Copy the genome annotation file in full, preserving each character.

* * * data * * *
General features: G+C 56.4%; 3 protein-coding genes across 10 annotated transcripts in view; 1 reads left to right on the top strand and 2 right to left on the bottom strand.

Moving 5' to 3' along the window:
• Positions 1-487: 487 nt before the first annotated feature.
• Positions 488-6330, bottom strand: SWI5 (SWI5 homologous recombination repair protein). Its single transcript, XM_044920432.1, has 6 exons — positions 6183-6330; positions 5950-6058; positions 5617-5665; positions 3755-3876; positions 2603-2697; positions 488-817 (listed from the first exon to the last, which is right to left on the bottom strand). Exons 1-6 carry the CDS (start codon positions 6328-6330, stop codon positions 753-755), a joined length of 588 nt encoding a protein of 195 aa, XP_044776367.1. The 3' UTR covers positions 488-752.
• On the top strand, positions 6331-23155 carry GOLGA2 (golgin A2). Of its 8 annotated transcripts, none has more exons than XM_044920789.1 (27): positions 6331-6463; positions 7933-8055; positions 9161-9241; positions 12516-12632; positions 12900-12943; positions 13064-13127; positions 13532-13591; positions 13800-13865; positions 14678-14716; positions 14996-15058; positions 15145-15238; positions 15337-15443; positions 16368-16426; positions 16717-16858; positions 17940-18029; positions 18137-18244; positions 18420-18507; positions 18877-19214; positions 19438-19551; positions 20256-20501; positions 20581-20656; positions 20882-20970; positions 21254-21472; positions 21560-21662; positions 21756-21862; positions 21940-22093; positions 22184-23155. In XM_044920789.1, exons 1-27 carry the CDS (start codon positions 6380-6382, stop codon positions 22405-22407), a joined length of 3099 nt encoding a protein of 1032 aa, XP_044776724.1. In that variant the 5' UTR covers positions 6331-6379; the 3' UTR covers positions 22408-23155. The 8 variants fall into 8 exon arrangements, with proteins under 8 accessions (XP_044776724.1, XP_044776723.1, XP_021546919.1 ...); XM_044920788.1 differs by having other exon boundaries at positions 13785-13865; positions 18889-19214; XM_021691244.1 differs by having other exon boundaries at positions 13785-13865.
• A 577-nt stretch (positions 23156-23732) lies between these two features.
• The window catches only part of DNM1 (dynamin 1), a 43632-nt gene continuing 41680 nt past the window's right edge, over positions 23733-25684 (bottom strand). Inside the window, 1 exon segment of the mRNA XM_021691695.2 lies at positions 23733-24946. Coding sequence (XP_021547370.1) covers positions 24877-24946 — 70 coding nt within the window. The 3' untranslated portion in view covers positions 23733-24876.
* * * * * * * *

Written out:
General features: G+C 56.4%; 3 protein-coding genes across 10 annotated transcripts in view; 1 reads left to right on the top strand and 2 right to left on the bottom strand.

Moving 5' to 3' along the window:
• Positions 1-487: 487 nt before the first annotated feature.
• Positions 488-6330, bottom strand: SWI5 (SWI5 homologous recombination repair protein). Its single transcript, XM_044920432.1, has 6 exons — positions 6183-6330; positions 5950-6058; positions 5617-5665; positions 3755-3876; positions 2603-2697; positions 488-817 (listed from the first exon to the last, which is right to left on the bottom strand). Exons 1-6 carry the CDS (start codon positions 6328-6330, stop codon positions 753-755), a joined length of 588 nt encoding a protein of 195 aa, XP_044776367.1. The 3' UTR covers positions 488-752.
• On the top strand, positions 6331-23155 carry GOLGA2 (golgin A2). Of its 8 annotated transcripts, none has more exons than XM_044920789.1 (27): positions 6331-6463; positions 7933-8055; positions 9161-9241; positions 12516-12632; positions 12900-12943; positions 13064-13127; positions 13532-13591; positions 13800-13865; positions 14678-14716; positions 14996-15058; positions 15145-15238; positions 15337-15443; positions 16368-16426; positions 16717-16858; positions 17940-18029; positions 18137-18244; positions 18420-18507; positions 18877-19214; positions 19438-19551; positions 20256-20501; positions 20581-20656; positions 20882-20970; positions 21254-21472; positions 21560-21662; positions 21756-21862; positions 21940-22093; positions 22184-23155. In XM_044920789.1, exons 1-27 carry the CDS (start codon positions 6380-6382, stop codon positions 22405-22407), a joined length of 3099 nt encoding a protein of 1032 aa, XP_044776724.1. In that variant the 5' UTR covers positions 6331-6379; the 3' UTR covers positions 22408-23155. The 8 variants fall into 8 exon arrangements, with proteins under 8 accessions (XP_044776724.1, XP_044776723.1, XP_021546919.1 ...); XM_044920788.1 differs by having other exon boundaries at positions 13785-13865; positions 18889-19214; XM_021691244.1 differs by having other exon boundaries at positions 13785-13865.
• A 577-nt stretch (positions 23156-23732) lies between these two features.
• The window catches only part of DNM1 (dynamin 1), a 43632-nt gene continuing 41680 nt past the window's right edge, over positions 23733-25684 (bottom strand). Inside the window, 1 exon segment of the mRNA XM_021691695.2 lies at positions 23733-24946. Coding sequence (XP_021547370.1) covers positions 24877-24946 — 70 coding nt within the window. The 3' untranslated portion in view covers positions 23733-24876.